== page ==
Back before Miles and Sideways, when it was fashionable for ordinary people to order a glass of Merlot with a meal, the 2005 Tin Roof Merlot is what you wished they had served you instead of the marginal, overpriced swill that left you wondering what all the fuss was about (Merlot? Why is it the pretty people are all drinking Merlot?)
The 2005 Tin Roof Merlot breaks the rule. You know The Rule.
The wine is immediately tasty on the palate and is a perfect wine to serve for the holidays. Soft and easy for the casual wine drinker yet robust enough to satisfy an ordinary wino. Tin Roof is a smooth, easy going, medium-bodied wine. It's blended with just enough Cabernet and Petite Sirah to keep it interesting. Priced right at $6.00-$10.00 US, it's a perfect wine for the occasional wine drinker and works wonderfully for those of us who are always on the prowl for a good, everyday house wine. Down side? That ghastly composite closure. Don't start now, God obviously intended natural cork. Why else would He have planted all those cork oak trees in Portugal? Well? [taps foot insistently].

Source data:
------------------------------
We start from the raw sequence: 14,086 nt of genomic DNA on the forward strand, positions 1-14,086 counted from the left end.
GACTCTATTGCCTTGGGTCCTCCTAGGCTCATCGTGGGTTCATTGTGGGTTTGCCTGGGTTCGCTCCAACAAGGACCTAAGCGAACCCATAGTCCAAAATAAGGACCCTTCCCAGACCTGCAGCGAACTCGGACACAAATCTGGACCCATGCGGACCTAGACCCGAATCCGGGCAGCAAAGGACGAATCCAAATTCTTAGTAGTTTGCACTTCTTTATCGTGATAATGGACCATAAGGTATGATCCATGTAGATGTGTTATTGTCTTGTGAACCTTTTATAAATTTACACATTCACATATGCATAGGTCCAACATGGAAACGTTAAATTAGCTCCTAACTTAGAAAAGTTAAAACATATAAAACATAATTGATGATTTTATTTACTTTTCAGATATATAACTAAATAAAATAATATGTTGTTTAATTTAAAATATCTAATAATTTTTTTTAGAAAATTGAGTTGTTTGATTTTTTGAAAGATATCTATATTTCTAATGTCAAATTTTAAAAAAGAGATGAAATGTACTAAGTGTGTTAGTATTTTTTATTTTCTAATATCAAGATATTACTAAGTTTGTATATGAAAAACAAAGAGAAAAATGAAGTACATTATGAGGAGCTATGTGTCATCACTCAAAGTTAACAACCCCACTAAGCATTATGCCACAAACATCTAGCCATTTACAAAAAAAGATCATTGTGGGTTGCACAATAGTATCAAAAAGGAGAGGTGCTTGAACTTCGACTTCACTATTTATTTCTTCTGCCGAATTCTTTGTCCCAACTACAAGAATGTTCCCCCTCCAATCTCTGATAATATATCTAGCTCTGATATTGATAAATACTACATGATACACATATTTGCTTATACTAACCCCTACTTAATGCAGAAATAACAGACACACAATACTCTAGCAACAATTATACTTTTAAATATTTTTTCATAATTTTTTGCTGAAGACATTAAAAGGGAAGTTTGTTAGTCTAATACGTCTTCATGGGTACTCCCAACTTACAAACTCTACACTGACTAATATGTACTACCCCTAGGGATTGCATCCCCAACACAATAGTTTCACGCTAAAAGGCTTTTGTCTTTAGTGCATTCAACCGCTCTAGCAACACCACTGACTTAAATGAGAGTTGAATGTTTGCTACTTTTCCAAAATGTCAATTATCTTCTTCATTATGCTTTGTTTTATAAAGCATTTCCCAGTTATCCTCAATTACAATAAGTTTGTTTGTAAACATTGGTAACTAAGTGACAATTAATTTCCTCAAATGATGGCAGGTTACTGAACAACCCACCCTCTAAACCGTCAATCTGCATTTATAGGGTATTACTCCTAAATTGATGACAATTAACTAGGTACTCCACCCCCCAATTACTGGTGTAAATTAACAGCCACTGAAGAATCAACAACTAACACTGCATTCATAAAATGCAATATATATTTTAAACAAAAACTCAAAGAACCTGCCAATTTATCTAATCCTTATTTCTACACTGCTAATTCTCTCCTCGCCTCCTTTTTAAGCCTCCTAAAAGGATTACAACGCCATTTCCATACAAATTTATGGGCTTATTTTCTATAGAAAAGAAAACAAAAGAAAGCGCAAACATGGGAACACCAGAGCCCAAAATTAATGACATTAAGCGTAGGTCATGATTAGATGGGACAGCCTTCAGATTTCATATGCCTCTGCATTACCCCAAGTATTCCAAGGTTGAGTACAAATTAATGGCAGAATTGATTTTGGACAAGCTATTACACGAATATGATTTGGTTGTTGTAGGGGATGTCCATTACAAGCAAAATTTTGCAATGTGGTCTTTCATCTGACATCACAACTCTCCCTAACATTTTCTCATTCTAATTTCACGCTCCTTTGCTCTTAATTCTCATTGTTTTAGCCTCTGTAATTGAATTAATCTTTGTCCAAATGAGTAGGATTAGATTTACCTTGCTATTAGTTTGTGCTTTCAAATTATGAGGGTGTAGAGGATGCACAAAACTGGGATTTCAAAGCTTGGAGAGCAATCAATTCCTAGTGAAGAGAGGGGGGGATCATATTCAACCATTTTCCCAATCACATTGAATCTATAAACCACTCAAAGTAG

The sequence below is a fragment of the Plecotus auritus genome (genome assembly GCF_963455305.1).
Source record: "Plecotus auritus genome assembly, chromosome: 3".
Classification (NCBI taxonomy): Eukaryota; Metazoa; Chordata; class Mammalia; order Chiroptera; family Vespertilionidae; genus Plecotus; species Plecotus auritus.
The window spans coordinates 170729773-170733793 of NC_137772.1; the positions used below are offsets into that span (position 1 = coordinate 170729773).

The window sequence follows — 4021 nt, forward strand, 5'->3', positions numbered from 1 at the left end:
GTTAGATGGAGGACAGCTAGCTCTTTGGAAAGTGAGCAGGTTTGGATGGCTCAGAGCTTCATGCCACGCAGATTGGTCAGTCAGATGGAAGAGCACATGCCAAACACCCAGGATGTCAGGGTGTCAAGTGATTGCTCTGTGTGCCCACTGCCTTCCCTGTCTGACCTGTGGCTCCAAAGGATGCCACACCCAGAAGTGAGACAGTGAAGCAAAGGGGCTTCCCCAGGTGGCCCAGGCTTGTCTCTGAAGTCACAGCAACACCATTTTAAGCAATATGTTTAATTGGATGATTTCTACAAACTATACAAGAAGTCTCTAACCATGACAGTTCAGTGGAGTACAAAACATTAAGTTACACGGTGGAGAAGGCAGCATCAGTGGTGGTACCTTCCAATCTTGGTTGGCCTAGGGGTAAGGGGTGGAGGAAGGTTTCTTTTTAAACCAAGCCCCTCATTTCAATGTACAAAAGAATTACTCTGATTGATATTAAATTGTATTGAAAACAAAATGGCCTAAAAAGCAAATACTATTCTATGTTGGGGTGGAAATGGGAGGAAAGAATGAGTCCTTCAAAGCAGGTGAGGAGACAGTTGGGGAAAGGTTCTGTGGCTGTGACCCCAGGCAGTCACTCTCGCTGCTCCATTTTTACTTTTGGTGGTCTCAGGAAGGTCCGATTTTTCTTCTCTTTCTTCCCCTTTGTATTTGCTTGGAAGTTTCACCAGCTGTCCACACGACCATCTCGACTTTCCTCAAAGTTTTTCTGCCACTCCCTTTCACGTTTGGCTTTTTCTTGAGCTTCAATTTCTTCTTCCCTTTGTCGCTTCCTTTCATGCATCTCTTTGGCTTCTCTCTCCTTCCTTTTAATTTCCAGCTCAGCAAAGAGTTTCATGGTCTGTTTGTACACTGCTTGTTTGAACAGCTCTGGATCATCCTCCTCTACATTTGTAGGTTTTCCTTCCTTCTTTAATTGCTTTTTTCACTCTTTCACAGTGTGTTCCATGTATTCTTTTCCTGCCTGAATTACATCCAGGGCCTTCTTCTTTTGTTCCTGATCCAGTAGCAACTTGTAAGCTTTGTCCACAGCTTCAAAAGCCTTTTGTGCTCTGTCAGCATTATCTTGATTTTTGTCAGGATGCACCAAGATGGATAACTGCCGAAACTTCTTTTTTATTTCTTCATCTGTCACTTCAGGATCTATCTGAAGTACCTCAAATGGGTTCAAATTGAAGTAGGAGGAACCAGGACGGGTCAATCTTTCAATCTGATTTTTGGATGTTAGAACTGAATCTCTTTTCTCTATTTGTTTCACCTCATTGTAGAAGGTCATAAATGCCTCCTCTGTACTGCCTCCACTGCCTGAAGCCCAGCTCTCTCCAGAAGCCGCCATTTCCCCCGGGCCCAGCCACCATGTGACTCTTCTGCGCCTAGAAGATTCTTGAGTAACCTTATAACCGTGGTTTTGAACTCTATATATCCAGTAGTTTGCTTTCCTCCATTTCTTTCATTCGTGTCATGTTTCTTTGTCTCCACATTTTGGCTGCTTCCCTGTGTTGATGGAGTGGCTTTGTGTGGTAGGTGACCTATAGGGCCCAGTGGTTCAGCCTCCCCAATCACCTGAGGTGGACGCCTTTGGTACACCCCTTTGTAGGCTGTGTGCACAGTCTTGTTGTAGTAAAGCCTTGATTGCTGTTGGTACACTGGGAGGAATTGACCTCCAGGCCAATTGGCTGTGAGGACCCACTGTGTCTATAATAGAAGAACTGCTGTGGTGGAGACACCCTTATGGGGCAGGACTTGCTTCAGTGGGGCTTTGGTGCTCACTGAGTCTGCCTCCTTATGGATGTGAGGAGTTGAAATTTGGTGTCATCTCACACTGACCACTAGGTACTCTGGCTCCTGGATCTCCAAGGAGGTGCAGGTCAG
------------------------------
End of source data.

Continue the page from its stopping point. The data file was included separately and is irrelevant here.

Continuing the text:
Sidebar: I'd been cutting and fitting an oak plywood bar top, which created a lot of oak sawdust. After the cleanup, Mrs TWC laid out a plate of crackers, avocado, peppers, & swiss while I opened a bottle of Tin Roof. The wine was pretty good although it was a little heavy on the oak, which in turn often translates into vanilla. Today I realize I'd been snorting oak sawdust all afternoon, which affected how the wine tasted. The obvious lesson here is that wine tasting is always subjective, no matter who wags a finger and says differently. Certainly there are better wines and lawn pourin' wines, but the atmosphere, the company, the sawdust, the food, and the mood all conspire to enhance or detract from the experience and enjoyment of the wine.
You always wondered what she said?
Tin Roof. Rusted.